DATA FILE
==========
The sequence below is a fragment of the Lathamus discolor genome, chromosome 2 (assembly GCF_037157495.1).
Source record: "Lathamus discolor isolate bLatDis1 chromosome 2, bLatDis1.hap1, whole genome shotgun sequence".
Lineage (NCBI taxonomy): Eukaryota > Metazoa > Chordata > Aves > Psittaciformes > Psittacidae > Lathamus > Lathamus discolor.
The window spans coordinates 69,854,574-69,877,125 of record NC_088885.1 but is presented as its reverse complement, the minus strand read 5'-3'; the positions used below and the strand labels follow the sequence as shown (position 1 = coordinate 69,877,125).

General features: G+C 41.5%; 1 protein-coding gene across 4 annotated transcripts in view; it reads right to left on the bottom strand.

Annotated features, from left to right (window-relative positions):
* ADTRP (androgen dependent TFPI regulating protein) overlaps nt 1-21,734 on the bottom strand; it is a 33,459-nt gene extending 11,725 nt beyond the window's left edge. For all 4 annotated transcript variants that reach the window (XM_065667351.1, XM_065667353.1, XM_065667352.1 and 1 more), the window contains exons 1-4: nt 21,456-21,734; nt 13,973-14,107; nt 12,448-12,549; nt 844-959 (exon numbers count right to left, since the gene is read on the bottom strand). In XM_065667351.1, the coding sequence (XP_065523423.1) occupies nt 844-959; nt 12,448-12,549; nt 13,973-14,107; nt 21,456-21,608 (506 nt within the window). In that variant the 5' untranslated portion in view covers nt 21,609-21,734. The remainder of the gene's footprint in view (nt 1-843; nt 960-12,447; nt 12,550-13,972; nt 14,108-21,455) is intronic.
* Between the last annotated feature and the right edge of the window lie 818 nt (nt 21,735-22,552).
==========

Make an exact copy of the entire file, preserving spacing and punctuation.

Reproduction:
The sequence below is a fragment of the Lathamus discolor genome, chromosome 2 (assembly GCF_037157495.1).
Source record: "Lathamus discolor isolate bLatDis1 chromosome 2, bLatDis1.hap1, whole genome shotgun sequence".
Lineage (NCBI taxonomy): Eukaryota > Metazoa > Chordata > Aves > Psittaciformes > Psittacidae > Lathamus > Lathamus discolor.
The window spans coordinates 69,854,574-69,877,125 of record NC_088885.1 but is presented as its reverse complement, the minus strand read 5'-3'; the positions used below and the strand labels follow the sequence as shown (position 1 = coordinate 69,877,125).

General features: G+C 41.5%; 1 protein-coding gene across 4 annotated transcripts in view; it reads right to left on the bottom strand.

Annotated features, from left to right (window-relative positions):
* ADTRP (androgen dependent TFPI regulating protein) overlaps nt 1-21,734 on the bottom strand; it is a 33,459-nt gene extending 11,725 nt beyond the window's left edge. For all 4 annotated transcript variants that reach the window (XM_065667351.1, XM_065667353.1, XM_065667352.1 and 1 more), the window contains exons 1-4: nt 21,456-21,734; nt 13,973-14,107; nt 12,448-12,549; nt 844-959 (exon numbers count right to left, since the gene is read on the bottom strand). In XM_065667351.1, the coding sequence (XP_065523423.1) occupies nt 844-959; nt 12,448-12,549; nt 13,973-14,107; nt 21,456-21,608 (506 nt within the window). In that variant the 5' untranslated portion in view covers nt 21,609-21,734. The remainder of the gene's footprint in view (nt 1-843; nt 960-12,447; nt 12,550-13,972; nt 14,108-21,455) is intronic.
* Between the last annotated feature and the right edge of the window lie 818 nt (nt 21,735-22,552).